The Origins of Egyptian Symbolism
Most Common Egyptian Symbols and Their Meanings
Egyptian symbolism has its origins in their most ancient creation mythologies. There may be quite a few creation myths, as diverse as the many different parts of the country from where they came, but what they have in common is the belief that in the beginning, there was nothing but the chaos of violently flowing, bubbling water called Nu. This in itself is a symbolism for the great river Nile. Out of this great river, everything came to be.
When the sun first rose on land after the raging waters receded, the many symbols and deities associated with it were born. As the creation myths continued to unfold, many more Egyptian gods and goddesses and the symbols that represent them in the physical world also developed. Some of the earliest and most popular ancient Egyptian symbols are described below.
The ibis is a long-legged wading bird with a long, down-curving bill that the ancient Egyptians regarded as particularly sacred and associated it with the god Thoth. Thoth was the god of wisdom and learning. He is often depicted with the body of a man and the head of an ibis. The curved beak of the ibis, in particular, represents the crescent moon which is another attribute of Thoth.
As a wading bird, the ibis travels through land and water both, and probes deep into the earth below to get real nourishment from the larvae of locusts and crustaceans. The ibis also writes on surfaces. Thoth personifies these traits, getting deep intellectual nourishment from spreading knowledge, writing, and language.
Eye of Horus
In ancient Egyptian symbolism, the Eye of Horus signifies royal power, protection, and good health. It is also sometimes referred to as the Eye of Ra. In Egyptian mythology, it is said that after the god Osiris was killed by his own brother Set, god of the desert, storms, darkness and chaos, Osiris’ son, the sky god Horus fought with Set to avenge his father’s death and to take control of the throne. Horus lost his left eye in this fight. The gouged-out eye was recovered and restored, and Horus offered it to his father Osiris, hoping his sacrifice will completely restore Osiris’ life. The Eye of Horus from then on became a symbol of sacrifice, restoration, healing, and protection.
Scarab (Winged Scarab)
The scarab beetle is a common symbol of protection, resurrection, and transformation in many cultures, but most significantly in ancient Egypt where images of the winged scarab abound. Early Egyptians believed in universal truths or spiritual and divine realities that are represented by everyday occurrences in the physical world. They drew parallels between the short life of the scarab beetle, emerging from animal dung and spending their short adult lives rolling feces to feed their young until they finally become ready to spread their wings and fly. This seemingly insignificant natural occurrence reveals a beautiful message of hope for humans especially those living hard physical lives. Death for the Egyptians is a welcome transition from the physical into another realm of existence. The scarab symbol is often placed in the tomb of the departed, to guide them in the afterlife.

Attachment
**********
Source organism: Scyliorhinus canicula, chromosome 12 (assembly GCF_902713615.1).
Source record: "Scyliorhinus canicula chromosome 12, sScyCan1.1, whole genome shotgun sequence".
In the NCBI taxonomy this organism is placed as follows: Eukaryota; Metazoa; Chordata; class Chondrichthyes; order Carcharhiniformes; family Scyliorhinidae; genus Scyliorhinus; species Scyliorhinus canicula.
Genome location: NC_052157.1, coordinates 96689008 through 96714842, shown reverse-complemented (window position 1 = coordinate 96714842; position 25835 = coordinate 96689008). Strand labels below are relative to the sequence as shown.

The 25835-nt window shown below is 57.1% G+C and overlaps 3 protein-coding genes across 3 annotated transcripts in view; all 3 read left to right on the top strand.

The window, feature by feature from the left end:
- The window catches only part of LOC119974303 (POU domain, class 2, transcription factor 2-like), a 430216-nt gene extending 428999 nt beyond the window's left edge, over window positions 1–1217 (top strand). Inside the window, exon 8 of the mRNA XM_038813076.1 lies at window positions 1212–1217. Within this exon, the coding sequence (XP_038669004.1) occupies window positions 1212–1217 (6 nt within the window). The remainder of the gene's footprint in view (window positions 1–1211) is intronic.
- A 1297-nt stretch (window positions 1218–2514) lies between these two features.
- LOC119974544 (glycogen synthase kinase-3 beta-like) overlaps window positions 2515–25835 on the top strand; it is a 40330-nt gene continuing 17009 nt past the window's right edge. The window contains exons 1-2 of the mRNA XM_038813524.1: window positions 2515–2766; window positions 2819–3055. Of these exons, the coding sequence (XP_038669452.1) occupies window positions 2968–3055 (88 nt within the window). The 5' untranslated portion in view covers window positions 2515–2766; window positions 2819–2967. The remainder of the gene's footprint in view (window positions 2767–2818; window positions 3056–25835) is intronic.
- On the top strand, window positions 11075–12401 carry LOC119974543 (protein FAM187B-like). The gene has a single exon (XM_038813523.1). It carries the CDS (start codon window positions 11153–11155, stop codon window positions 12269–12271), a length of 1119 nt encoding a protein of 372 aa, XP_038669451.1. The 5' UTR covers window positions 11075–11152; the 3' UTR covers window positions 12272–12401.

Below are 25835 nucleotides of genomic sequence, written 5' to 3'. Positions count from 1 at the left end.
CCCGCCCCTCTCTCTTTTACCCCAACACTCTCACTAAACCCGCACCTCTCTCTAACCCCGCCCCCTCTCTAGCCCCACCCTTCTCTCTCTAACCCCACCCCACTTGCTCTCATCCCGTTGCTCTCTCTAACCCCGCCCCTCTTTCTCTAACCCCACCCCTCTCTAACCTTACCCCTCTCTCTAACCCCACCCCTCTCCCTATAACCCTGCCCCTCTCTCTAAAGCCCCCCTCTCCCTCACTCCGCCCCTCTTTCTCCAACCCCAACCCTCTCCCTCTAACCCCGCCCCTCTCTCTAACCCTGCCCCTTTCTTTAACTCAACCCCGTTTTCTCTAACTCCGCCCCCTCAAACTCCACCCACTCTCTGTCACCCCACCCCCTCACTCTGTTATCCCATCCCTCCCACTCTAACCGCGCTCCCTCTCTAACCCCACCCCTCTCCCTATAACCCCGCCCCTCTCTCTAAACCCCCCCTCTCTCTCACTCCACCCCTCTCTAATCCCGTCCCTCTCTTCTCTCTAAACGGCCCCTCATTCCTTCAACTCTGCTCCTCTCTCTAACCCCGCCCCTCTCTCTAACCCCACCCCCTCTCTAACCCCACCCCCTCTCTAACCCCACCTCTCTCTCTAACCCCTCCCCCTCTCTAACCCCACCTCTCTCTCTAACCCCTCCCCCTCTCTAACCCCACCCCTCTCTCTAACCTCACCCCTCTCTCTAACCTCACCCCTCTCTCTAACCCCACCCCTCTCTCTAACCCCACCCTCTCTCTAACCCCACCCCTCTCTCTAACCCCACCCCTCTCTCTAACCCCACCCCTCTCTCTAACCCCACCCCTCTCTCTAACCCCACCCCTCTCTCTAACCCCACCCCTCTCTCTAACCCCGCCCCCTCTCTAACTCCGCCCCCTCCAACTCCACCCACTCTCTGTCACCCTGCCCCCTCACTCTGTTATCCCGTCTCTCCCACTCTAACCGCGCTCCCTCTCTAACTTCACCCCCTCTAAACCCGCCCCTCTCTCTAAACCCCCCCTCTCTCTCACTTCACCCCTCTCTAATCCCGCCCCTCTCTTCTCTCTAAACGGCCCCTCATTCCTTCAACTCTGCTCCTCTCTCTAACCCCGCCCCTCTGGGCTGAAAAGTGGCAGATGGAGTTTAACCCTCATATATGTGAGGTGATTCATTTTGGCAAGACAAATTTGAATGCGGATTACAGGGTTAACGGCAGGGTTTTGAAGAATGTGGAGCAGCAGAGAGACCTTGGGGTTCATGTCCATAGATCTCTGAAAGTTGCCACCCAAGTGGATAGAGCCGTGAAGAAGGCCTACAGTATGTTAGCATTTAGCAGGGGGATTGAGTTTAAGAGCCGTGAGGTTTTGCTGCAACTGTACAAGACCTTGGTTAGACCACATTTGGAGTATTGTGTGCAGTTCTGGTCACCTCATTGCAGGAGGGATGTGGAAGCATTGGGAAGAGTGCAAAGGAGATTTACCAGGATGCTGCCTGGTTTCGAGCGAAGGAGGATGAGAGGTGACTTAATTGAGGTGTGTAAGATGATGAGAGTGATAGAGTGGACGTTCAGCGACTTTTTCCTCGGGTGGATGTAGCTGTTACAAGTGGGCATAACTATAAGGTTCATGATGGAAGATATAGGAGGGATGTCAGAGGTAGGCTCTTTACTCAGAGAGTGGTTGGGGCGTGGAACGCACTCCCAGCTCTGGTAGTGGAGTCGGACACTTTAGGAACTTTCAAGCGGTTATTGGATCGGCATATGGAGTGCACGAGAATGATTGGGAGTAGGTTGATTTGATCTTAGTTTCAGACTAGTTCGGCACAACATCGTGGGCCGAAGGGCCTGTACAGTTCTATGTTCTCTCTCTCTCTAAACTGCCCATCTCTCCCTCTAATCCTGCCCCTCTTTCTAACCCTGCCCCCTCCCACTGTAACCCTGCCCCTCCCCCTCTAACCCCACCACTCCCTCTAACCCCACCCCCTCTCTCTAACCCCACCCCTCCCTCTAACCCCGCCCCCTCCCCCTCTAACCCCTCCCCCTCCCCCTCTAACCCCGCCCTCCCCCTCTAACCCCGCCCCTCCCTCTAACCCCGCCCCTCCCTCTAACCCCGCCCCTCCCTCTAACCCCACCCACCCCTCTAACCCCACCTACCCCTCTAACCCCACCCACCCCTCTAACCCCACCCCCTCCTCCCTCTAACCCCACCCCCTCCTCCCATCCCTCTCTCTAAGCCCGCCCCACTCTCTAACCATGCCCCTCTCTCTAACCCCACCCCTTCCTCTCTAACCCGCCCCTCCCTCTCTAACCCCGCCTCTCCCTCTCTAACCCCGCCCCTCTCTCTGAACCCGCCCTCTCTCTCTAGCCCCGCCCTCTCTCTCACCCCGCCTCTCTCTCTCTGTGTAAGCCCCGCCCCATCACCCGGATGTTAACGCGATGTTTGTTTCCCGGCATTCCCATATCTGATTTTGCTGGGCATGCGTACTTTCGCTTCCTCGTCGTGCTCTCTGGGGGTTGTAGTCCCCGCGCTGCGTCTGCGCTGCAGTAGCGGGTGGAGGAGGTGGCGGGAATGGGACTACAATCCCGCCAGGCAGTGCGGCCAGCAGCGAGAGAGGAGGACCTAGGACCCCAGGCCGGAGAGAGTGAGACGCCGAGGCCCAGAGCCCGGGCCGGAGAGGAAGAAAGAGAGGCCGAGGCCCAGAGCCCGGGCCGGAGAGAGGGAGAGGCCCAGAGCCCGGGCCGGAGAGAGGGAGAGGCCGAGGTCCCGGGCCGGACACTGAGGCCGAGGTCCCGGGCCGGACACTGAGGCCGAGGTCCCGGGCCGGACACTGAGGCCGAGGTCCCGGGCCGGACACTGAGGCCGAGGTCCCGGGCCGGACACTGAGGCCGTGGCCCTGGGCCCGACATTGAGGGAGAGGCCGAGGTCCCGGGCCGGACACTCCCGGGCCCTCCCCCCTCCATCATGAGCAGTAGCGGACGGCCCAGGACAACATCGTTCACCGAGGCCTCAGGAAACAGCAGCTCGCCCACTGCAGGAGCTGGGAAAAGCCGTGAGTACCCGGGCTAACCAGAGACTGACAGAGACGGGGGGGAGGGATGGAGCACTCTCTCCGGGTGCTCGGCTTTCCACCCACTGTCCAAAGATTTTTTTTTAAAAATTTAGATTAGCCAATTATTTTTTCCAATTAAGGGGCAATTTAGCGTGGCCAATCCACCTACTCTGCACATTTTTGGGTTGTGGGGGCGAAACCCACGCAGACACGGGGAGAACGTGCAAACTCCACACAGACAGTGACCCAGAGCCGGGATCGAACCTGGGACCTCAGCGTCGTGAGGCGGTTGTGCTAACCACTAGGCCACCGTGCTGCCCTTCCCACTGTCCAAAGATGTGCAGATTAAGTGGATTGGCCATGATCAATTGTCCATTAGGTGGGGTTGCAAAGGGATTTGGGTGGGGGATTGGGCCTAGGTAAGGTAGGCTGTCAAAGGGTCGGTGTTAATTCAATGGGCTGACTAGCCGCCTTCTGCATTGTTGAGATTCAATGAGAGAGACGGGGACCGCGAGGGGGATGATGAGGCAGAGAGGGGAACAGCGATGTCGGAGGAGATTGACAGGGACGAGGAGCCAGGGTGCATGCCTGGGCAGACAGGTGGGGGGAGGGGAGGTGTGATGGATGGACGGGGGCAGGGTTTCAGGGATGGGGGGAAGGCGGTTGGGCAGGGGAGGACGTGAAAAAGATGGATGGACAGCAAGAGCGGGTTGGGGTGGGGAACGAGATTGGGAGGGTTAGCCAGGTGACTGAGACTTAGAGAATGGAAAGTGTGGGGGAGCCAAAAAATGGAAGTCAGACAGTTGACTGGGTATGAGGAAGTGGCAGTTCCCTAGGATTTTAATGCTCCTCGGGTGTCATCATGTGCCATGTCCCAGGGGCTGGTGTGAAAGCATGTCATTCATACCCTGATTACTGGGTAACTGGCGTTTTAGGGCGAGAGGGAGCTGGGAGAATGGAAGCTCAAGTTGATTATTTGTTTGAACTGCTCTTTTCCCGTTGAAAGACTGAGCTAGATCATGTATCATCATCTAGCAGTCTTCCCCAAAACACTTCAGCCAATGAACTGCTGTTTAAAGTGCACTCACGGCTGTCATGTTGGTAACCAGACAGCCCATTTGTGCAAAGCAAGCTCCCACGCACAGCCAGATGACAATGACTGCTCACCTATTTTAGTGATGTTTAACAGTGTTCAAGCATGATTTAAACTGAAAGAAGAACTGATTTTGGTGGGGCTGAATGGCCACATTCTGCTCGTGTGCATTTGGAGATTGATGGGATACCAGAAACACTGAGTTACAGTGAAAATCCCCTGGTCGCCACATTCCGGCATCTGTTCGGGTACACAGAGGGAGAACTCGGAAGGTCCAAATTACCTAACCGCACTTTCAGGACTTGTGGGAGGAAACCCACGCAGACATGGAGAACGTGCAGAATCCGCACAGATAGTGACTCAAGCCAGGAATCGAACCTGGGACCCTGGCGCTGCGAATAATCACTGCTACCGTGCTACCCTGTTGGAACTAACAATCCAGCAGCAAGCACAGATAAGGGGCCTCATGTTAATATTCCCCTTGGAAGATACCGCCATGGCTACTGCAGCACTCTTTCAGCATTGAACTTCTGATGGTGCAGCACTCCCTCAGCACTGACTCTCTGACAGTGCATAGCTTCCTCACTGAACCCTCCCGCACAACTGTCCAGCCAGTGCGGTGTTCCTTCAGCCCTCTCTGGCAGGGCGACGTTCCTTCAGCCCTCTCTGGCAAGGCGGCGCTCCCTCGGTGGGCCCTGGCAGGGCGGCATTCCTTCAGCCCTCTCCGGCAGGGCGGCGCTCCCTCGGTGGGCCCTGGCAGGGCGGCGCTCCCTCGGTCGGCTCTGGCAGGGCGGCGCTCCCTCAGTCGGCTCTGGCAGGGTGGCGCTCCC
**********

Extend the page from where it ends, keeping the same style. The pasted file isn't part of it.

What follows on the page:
Feather of Ma’at
The feather of Ma’at also called the feather of truth is a single ostrich feather that the goddess Ma’at wears on her hair. She was the ancient Egyptian goddess of truth, morality, order, and justice. As an ideology governing the norm for nature and society, Ma’at has been recorded as early as the Old Kingdom, according to the earliest surviving pyramid texts of Unas around 2375 BCE. Ma’at the goddess has the daunting role of making sure the world does not return to chaos, and her primary task was to weigh the heart of the departed against her ostrich feather. If the heart which is the vessel of the departed’s soul is heavier than the feather of Ma’at, the heart is devoured by the lioness goddess Ammit and the soul it contains is condemned to stay in the underworld. Pharaohs are often portrayed with the emblem of Ma’at symbolizing their role as guardians of the laws.
Egyptian Hieroglyphs form the earliest and longest-existing Egyptian pictorial script. The ancients called them “words of the gods.” King Ramesses himself was depicted assisting the god Thoth as he prepares to write. The very first hieroglyphs date back to 3100 BCE and are found on pottery. Hieroglyphs were originally used to write different texts on any surface, but they eventually became reserved only for religious writings and monument markings carved on stone. Ancient Egyptian priests had the exclusive right to learn and write the Hieroglyphs.
There are over 700 symbols in the entire system, and it has proven to be the single most important medium of understanding the mysteries, the accomplishments, the discoveries and the history of ancient Egypt.
Ancient Egyptian symbolism holds a fascination not just for archeological scholars but for many ordinary individuals all across the globe; individuals eager to learn about symbols that for them have the potential to influence their lives in a positive way.